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Soft drink industry fizzes over sugar tax/obesity claims

The soft drink industry has weighed in on the debate around the proposed tax on sugar-sweetened beverages (SSBs), with the Beverage Association of South Africa (BevSA) reacting to an article by Dr Sundeep Ruder, where he says the levy will help to reduce obesity and the associated lifestyle conditions in South Africa.
Source: BevSA

The association is naturally defensive about the so-called sugar tax, given the implications it would have on the soft drink industry in terms of cost and revenue.

Little or no impact

“It may be a cost-effective way for government to raise additional revenues, but unfortunately it will have little or no impact on tackling obesity in South Africa,” BevSA says, stating that the science Ruder uses to support that there could be 250,000 fewer obese South Africans in three to five years if the SSB tax is introduced is flawed. “There are many contributing factors to obesity – a lifestyle disease that is the result of consuming too many kilojoules and exercising too little.”

Just a drop in the calorific ocean

“SSBs contribute just 3% of the total kilojoules consumed by the average South African on a daily basis. So even if the tax did reduce consumption of sugary drinks – and there is little global evidence to show this – it would have a negligible impact on the total kilojoule intake of consumers,” Mapule Ncanywa, executive director of BevSA explains. “As noted recently by one local academic, taxing sugar-sweetened beverages without providing incentives for consumer education and advice on a balanced approach to diet and lifestyle is ‘just a drop in the caloric ocean’.”

She goes on to say that the tax on SSBs assumes that people will consume less sugary drinks if they become more expensive – but experience in both developed and developing countries shows otherwise.

Switch to cheaper substitutes

While consumption decreases following the addition of a tax, it soon seems to start climbing again. “Take Mexico for example, where firms reported that sales volumes – an accurate proxy for sodas consumed – are now the same as before a sugar tax was introduced or growing. Denmark scrapped its long-standing sugar tax in 2014 because it had very little impact on public health.”

A 2014 study commissioned by the European Union reported that while food taxes reduced consumption of the taxed products, consumers simply switched to cheaper and even less healthy alternatives. One potential consequence of an SSB tax is that price-sensitive consumers will simply switch to other sugary products such as confectionary and biscuits – which currently aren’t targeted under the proposed tax.

One of the most authoritative reports on tackling obesity in recent years comes from the McKinsey Global Institute’s 2014 study. It found that of all the possible options available to combat the lifestyle disease, the most effective by far were portion size and reformulation of products to reduce sugar content. BevSA is working with the department of health to find the best possible solutions to tackle obesity through its efforts as a contributor to the initiative by the Consumer Goods Council of South Africa.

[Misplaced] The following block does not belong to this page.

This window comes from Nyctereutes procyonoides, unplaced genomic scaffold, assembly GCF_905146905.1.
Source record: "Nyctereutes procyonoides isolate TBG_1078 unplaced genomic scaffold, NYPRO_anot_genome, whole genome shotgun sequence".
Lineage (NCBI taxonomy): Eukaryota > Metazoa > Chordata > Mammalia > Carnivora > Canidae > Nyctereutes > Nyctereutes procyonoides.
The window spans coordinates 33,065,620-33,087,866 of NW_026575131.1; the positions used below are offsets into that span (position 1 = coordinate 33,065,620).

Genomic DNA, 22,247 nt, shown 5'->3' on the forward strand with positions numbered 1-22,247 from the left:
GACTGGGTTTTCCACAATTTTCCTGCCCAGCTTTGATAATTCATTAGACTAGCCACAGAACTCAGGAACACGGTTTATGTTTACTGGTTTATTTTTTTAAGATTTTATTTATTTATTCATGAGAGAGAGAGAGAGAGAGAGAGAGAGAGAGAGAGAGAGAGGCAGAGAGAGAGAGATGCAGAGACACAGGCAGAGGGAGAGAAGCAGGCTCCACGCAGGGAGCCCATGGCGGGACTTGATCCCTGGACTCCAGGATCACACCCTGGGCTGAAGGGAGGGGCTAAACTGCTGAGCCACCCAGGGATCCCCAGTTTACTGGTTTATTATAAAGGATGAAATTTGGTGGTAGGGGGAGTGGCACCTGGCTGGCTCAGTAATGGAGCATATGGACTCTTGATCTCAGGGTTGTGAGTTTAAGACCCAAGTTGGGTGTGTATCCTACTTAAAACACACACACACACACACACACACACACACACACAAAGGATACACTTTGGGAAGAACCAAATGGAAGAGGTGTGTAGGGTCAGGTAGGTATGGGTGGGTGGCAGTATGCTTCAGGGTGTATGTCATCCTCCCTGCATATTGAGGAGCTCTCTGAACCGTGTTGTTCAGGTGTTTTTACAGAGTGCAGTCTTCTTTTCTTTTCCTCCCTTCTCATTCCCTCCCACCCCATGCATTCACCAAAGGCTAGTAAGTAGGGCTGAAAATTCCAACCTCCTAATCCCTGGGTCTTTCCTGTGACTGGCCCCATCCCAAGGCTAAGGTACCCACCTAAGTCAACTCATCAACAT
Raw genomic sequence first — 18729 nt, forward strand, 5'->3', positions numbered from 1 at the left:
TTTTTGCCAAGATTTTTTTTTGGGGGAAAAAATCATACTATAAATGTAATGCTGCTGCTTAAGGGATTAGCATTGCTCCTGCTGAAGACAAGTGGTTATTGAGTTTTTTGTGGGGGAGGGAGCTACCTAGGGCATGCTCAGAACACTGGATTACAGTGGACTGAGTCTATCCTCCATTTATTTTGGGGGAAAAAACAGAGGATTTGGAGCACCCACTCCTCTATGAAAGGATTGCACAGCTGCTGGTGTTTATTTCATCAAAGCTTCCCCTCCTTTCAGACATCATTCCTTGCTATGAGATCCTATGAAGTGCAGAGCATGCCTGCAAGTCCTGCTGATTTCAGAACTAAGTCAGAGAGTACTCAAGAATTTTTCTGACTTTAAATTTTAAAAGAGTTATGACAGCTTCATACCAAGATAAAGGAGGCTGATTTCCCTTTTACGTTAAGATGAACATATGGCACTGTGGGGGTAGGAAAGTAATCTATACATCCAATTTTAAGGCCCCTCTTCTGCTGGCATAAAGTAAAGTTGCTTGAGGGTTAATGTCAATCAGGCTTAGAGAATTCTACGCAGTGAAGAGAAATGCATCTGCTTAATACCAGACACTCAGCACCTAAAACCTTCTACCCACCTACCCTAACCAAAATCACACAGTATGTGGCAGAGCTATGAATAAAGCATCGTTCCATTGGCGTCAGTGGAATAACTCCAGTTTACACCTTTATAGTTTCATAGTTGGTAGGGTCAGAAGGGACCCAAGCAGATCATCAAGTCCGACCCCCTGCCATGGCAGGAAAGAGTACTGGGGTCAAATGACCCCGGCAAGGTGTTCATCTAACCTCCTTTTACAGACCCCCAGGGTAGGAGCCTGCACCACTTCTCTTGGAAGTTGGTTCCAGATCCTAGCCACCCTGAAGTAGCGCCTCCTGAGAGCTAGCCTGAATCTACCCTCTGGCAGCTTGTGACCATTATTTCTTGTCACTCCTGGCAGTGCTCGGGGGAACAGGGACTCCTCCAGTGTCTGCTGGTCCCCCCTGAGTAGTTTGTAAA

Merely a money spinner for the government

“While Ruder compares the proposed tax on sugary drinks to that of the recent legislation on regulating the salt content in food, they are entirely different policy approaches. A standalone tax on soda will have little health benefits and is merely a money spinner for government. The economic and social consequences of this headline-grabbing tax, however, should be scrutinised – some 60,000 jobs are on the line, many of those are amongst small spaza owners and vendors in the informal sector,” Ncanywa says.

Because it is an excise duty and not a sales tax, soft drink manufacturers may also have to increase the price of other drinks too – including healthier options such as bottled water and fruit juice to cross-subsidise losses or, in the case of smaller soft drink manufacturers to merely stay in business. The regressive nature of this tax is that the poor simply pay more.

SSBs a soft tax target

Given the treasury’s dislike for ring-fencing, the proceeds from a sugar tax are likely to go into the melting pot of tax revenue, rather into a demarcated fund to tackle the causes and effects of obesity, she points out.

Indeed, the department of health itself agrees that a multiple-intervention approach to tackling obesity is needed, rather than individual interventions. Implementing policies that fund infrastructure and support sport in schools and communities, healthy eating education and awareness campaigns as well as working with industry to better label products would be far more effective in preventing obesity.

“There’s no doubt that SSBs are a soft target when the tax coffers need some plumping, but a tax on sugary drinks won’t improve the nation’s health. If government’s intentions are truly to address obesity we must look at evidence-based interventions, rather than misguided, potentially damaging fiscal policies that could affect the livelihoods of thousands of South Africans with negligible health benefits,” Ncanywa concludes.

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